‘Darle vuelo a la hilacha’ – Meaning / In English

In short – ‘darle vuelo a la hilacha’ is a very popular expression in both Mexico and Spain. According to the Royal Academy of Spanish Language, ‘hilacha’ means a loose thread and ‘darle vuelo’ could translate as ‘to give flight’. However, it’s used to describe the actions of a hedonistic person.

You can use this expression when doing something on a whim without thinking about the consequences, or when behaving carelessly knowing full well that it could lead to disaster (eek!). 

Perhaps the best translation in English is ‘to let loose’, which actually embodies an idea similar to that of a tightly woven thread (i.e., ‘la hilacha’) “giving flight” or becoming loose …

We could also compare it to the English idiom ‘YOLO’ (‘You only live once’) in the sense that both describe a carefree attitude and/or behaving in a reckless way.

Let’s dive a little further into the uses of this common expression!




Uses / Meanings of ‘darle vuelo a la hilacha

 ‘Darle vuelo a la hilacha’ can be used in the following ways –

  • As a way of saying ‘to let loose’ / ‘to go crazy

  • As a synonym of ‘YOLO’ or ‘seize the day’


As a way of saying ‘to let loose’ / ‘to go crazy’

‘Darle vuelo a la hilacha’ can have both positive AND negative connotations and it’s commonly used in informal contexts.

When people are ‘dándole vuelo a la hilacha’ they are simply enjoying the moment and the experience, even if they know that there could be negative consequences … yeah, we’ve all been there, right?

María – Mis padres se fueron de vacaciones y dejaron la casa solo para mí.

Elsa – ¡A toda madre! ¡Pues vamos a darle vuelo a la hilacha!



María – My parents went on vacation, and I’ll have the house all to myself.

Elsa – Awesome! Well, let’s go crazy!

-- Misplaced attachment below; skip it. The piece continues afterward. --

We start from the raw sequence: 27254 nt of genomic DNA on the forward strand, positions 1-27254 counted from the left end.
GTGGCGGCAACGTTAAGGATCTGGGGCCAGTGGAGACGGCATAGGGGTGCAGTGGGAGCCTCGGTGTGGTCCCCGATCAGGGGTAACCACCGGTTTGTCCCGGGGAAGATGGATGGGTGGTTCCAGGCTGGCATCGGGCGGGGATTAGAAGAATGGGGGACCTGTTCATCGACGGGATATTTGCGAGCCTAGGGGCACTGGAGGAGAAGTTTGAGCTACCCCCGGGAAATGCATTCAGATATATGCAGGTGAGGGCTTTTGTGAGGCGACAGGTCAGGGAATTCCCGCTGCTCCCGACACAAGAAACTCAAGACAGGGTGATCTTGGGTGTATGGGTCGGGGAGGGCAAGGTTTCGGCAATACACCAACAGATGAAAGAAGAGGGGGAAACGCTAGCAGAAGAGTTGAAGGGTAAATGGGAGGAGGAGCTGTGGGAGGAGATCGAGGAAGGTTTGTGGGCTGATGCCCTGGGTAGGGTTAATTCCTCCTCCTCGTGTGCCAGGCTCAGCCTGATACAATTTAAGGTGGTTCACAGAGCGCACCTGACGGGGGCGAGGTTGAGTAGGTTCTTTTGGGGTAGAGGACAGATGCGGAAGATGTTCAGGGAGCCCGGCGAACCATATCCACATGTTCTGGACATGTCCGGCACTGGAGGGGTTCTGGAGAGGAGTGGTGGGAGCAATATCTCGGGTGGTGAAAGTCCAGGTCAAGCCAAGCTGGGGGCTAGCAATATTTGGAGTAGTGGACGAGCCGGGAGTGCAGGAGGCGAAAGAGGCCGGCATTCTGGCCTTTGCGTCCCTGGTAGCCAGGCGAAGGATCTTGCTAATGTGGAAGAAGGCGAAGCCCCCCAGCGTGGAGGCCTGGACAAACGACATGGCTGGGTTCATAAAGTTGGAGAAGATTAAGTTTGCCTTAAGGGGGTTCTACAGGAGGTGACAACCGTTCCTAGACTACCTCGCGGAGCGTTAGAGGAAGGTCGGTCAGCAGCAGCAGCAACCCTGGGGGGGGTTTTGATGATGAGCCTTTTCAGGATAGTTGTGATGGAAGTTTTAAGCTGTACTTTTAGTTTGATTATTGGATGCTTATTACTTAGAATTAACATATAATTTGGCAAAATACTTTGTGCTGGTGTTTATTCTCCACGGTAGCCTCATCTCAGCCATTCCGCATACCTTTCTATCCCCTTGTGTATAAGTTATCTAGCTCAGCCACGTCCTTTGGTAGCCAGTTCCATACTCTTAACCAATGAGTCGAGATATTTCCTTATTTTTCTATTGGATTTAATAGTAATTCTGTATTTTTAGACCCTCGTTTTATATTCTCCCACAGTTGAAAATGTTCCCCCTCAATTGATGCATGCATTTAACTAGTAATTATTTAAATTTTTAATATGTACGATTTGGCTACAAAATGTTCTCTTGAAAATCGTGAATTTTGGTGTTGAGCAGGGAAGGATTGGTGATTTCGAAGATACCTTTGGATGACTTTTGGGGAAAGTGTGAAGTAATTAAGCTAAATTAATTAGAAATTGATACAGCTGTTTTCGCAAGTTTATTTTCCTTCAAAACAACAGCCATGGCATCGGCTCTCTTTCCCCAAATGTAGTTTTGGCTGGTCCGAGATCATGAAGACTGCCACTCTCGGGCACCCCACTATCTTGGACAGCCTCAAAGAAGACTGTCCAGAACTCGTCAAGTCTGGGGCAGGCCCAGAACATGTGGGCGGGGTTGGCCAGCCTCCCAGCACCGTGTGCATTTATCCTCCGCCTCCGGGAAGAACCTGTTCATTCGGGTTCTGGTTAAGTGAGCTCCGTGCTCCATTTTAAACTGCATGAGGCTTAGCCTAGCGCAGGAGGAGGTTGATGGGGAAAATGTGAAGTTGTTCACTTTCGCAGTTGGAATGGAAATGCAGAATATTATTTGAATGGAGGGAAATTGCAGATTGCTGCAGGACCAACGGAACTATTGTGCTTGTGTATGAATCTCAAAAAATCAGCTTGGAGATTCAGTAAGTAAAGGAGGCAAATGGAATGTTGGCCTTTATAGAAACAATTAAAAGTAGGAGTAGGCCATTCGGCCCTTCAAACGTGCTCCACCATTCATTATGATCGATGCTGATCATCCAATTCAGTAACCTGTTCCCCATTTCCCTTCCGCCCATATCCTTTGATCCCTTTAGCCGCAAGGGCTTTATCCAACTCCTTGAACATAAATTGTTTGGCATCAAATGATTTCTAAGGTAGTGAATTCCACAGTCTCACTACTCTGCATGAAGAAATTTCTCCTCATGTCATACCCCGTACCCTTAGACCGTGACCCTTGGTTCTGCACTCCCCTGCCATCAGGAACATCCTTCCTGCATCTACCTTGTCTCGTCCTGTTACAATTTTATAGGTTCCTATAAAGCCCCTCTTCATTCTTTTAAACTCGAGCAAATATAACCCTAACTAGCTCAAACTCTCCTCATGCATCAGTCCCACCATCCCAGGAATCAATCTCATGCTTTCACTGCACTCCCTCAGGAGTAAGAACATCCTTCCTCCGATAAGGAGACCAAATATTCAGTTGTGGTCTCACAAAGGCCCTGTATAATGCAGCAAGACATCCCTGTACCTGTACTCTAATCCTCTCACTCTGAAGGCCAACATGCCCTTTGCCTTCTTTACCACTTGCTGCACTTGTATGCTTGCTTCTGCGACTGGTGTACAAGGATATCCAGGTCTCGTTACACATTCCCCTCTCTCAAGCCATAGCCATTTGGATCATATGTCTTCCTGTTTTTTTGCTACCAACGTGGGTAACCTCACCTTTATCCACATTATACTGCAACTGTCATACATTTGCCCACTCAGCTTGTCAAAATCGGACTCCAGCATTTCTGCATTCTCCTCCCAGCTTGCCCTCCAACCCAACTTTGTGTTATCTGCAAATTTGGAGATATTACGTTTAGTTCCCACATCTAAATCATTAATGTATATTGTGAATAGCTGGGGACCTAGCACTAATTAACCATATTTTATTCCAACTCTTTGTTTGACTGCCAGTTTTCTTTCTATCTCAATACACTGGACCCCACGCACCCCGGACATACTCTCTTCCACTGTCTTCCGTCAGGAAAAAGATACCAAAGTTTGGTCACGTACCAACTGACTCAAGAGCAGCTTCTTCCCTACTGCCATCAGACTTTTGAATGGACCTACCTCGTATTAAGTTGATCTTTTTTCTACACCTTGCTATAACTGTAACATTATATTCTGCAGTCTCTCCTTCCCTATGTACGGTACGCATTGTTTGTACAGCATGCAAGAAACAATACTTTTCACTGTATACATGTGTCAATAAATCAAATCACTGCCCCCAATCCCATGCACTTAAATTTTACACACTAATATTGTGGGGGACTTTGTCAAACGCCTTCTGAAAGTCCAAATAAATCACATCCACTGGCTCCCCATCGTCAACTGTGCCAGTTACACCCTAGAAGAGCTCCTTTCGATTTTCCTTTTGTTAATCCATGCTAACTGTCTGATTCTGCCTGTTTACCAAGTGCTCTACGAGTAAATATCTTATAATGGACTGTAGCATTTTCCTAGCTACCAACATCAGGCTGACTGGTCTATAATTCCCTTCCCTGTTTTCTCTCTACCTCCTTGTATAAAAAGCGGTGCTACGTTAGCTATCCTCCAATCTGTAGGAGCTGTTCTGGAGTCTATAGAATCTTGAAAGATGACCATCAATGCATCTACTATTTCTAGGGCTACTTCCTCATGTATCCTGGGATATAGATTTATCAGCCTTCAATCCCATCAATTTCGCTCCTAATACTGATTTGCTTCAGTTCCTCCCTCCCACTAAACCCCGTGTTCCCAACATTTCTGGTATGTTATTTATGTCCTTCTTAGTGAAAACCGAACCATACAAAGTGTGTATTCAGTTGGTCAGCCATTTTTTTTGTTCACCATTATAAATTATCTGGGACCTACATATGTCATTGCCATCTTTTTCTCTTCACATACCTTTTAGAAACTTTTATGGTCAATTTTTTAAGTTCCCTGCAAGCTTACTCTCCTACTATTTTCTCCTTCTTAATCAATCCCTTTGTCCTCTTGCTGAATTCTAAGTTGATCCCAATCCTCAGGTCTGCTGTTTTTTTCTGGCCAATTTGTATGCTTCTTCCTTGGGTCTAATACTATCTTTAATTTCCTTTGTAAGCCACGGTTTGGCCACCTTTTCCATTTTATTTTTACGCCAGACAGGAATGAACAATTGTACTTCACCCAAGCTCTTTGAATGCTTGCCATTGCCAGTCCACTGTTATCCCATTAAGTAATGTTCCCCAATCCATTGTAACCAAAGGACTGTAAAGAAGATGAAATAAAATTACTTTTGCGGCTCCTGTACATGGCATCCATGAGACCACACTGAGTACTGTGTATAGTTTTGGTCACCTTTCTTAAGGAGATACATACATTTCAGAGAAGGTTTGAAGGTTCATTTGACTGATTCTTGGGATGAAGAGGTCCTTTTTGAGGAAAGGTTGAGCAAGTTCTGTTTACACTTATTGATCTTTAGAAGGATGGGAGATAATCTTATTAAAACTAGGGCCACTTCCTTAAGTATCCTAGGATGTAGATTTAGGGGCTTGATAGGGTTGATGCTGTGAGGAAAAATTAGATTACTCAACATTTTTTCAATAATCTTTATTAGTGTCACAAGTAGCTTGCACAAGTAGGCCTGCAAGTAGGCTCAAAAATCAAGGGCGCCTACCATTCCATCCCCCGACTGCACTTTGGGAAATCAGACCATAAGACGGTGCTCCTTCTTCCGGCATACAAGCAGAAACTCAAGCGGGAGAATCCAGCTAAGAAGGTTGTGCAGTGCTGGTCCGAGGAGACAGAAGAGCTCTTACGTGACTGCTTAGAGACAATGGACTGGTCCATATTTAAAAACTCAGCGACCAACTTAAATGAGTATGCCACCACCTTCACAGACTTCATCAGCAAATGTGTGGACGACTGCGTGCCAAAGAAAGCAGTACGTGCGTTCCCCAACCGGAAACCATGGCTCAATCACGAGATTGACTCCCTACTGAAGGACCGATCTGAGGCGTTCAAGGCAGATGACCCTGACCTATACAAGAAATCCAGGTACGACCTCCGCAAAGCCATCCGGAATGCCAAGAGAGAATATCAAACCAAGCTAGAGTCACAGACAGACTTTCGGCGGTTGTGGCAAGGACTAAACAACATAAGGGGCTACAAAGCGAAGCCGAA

Joaquín – Bebí mucho tequila ayer en la fiesta. ¡Creo que sí le dimos vuelo a la hilacha!

Jorge – I drank too much tequila at the party yesterday. We really let loose, huh?



Joaquín – Vamos a la playa, tengo ganas de darle vuelo a la hilacha!

Jorge – Let’s go to the beach, I feel like letting loose!

*Erika’s note – a toda madre is Mexican slang for ‘awesome’.


As a synonym of ‘YOLO’ or ‘seize the day’ 

The idea of ‘YOLO’ is that of living the present moment to the fullest and, well, that’s actually the same sentiment behind ‘darle vuelo a la hilacha’.

They both mean to take chances and seize opportunities. 

Alberto – Oye, escuché que embarazaste a tu novia.

Agustin – Sí, hombre, ¡pues es que le dimos vuelo a la hilacha!



Albert – Hey, I heard you got your girlfriend pregnant.

Agustin – Yeah man, we were having the time of our lives!


Pedro – La estaba pasando muy bien en el concierto de anoche.

Federica – Sí, andas dándole vuelo a la hilacha desde que estás soltero, ¿eh?



Pedro – I was having so much fun at the concert last night.

Federica – Yeah, you’ve been having a lot of fun since you’ve been single, huh?


Darle vuelo a la hilacha´ pronunciation

Let’s break this phrase down word by word:

  • ‘Darle’ is said like ‘dahr-leh’

  • ‘Vuelo’ sounds like ‘bweh-loh’

  • ‘A – la’ is said like ‘ah-lah’

  • And finally, ‘hilacha’ is pronounced ‘ee-lah-chah’

/ dahr-leh    bweh-loh ah-lah    ee-lah-chah /


Final thoughts

Hopefully this article has cleared up any doubts you may have had about ‘darle vuelo a la hilacha’!

Remember that it’s an informal expression, but also inoffensive. Definitely whip it out the next time your friend is having a little too much fun or YOLOing with you.   

If you wanna learn another fun Mexican expression, I recommend you mosey on down to our article on ‘dar el avión’.

¡Hasta pronto!

Rupert's lived in Mexico for nearly a decade and has been working as a Spanish teacher for even longer (over 10 years now, wow!). He specializes in simple (yet effective) explanations and is a veritable grammar-whizz.

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